It Aint Over Till Its Over
Many pundits predict that the 2008 presidential election will be close no matter which Democrat runs against the probable Republican nominee, John McCain. If true, that may portend ill for the conduct of the race, which could be tougher and uglier than when one candidate enjoys a large majority of support. As both candidates try to attract the nation’s growing number of independents, party leaders must conduct massive voter registration drives. Current excitement over the primaries already has attracted more first-time voters than usual. Since participation is vital to democracy, citizens and civic-minded organizations (including churches) also should register voters and encourage voting in November. Voter turnout, however, is hardly the final step in the election process.
Rather, in light of the 2000 and 2004 elections, a host of practical and mechanical concerns—regarding ballots and voting machines able to produce a paper record for a recount—needs attention now. Just as crucial is the need to prevent irregularities at the polls that in effect disenfranchise some voters. Given the record turnout in primary after primary this year, how is it that Ohio failed to have enough ballots on hand for its voters? Which other states, cities or towns will be unprepared for the inevitable? Consider too the inadequately trained officials at local polling places. To ensure fairness and accuracy on election day, trained election monitors should be on hand. Elections are the finale of a long, arduous process. It takes years of effective planning to produce one day of grass-roots democracy at the ballot box.
“We have no food, there is a lack of doctors and medicines, the hospitals are full of dead people, and people are treated in the streets, under inhuman conditions.” That firsthand description of daily life was voiced by the Rev. Manawel Mussalam, the pastor of the Catholic parish of the Holy Family in Gaza. It is similar to the description supplied by eight nongovernmental organizations based in the United Kingdom in a report issued jointly on March 5. Save the Children, the Catholic Agency for Overseas Development (known as Cafod), Christian Aid and Care International, among others, have painted a picture of horror in Gaza. Of the approximately 1.5 million people living in the territory, fully 80 percent are dependent on aid organizations for survival. Humanitarian groups and legal observers are concerned that the blockade of Gaza by Israel is in violation of international law, inasmuch as it constitutes collective punishment of an entire people. The embargo has worsened problems of poverty and unemployment, which is 40 percent and rising, and has undermined the school system. Daily blackouts can last from eight to 12 hours.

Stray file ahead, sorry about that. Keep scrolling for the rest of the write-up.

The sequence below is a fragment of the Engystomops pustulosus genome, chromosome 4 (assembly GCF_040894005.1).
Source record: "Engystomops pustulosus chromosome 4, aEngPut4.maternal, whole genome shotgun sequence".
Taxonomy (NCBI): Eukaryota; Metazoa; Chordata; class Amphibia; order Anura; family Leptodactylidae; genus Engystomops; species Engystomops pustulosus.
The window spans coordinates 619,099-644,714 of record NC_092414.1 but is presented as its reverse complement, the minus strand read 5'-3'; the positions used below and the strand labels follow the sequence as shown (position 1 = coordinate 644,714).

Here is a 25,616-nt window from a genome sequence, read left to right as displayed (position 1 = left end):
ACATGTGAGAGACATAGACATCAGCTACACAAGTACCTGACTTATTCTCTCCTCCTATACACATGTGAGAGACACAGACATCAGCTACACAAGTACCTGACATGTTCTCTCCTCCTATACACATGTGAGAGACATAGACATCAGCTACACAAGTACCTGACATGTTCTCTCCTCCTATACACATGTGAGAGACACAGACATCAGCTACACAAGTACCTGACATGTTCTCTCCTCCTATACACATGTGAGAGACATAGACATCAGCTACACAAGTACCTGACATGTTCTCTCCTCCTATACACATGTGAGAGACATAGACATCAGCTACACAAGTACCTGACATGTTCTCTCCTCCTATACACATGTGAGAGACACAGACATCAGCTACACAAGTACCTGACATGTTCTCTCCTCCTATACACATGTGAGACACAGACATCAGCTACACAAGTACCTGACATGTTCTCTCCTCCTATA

Whatever may be said to deplore the activity of militant terrorists and intransigence of political leaders, not to mention the use of apparently indiscriminate military force, the humanitarian crisis in Gaza demands a solution. The European Union has been called upon by its own citizens to provide one. The involvement of the United States is considered completely inadequate by those who are suffering most, the people of Gaza. This must change.
A Change and a Chance
Russia’s pantomimed presidential election concluded on March 2 with a result as predictable as snow in Norilsk. Dmitri A. Medvedev, President Vladimir Putin’s former chief of staff and handpicked successor, won over 70 percent of the vote in an election observers described as unfair but probably still reflective of the country’s wishes. Among U.S. policymakers, there is uncertainty about what Mr. Medvedev’s election means for the Russia/U.S. relationship, especially since Mr. Putin is staying put at the Kremlin, albeit in the technically subsidiary post of prime minister.
Whatever else Mr. Medvedev’s election may mean, it should lead to a reassessment of a U.S. policy toward Russia that has helped to strain relations between the two countries. Mr. Medvedev indicated on the campaign trail that he is interested in moving Russia away from some of the authoritarian practices of Mr. Putin, allowing for greater political and economic reform. Washington should take him at his word for now and should signal in return a new determination to fix its relationship with Moscow. To that end, the United States could exempt Russia from the obsolete Jackson-Vanik Amendment restricting trade, or revisit its decision to place a largely unnecessary missile defense system in eastern Europe, or indicate a renewed desire for further reductions in the nuclear arsenals of both nations.
Each of these overtures, long advocated by independent U.S. policy analysts, would assure Russia that the United States has at last abandoned its adversarial mentality and would help thaw a frost in the U.S./Russia relationship that, if left unchecked, augurs a renewed cold war.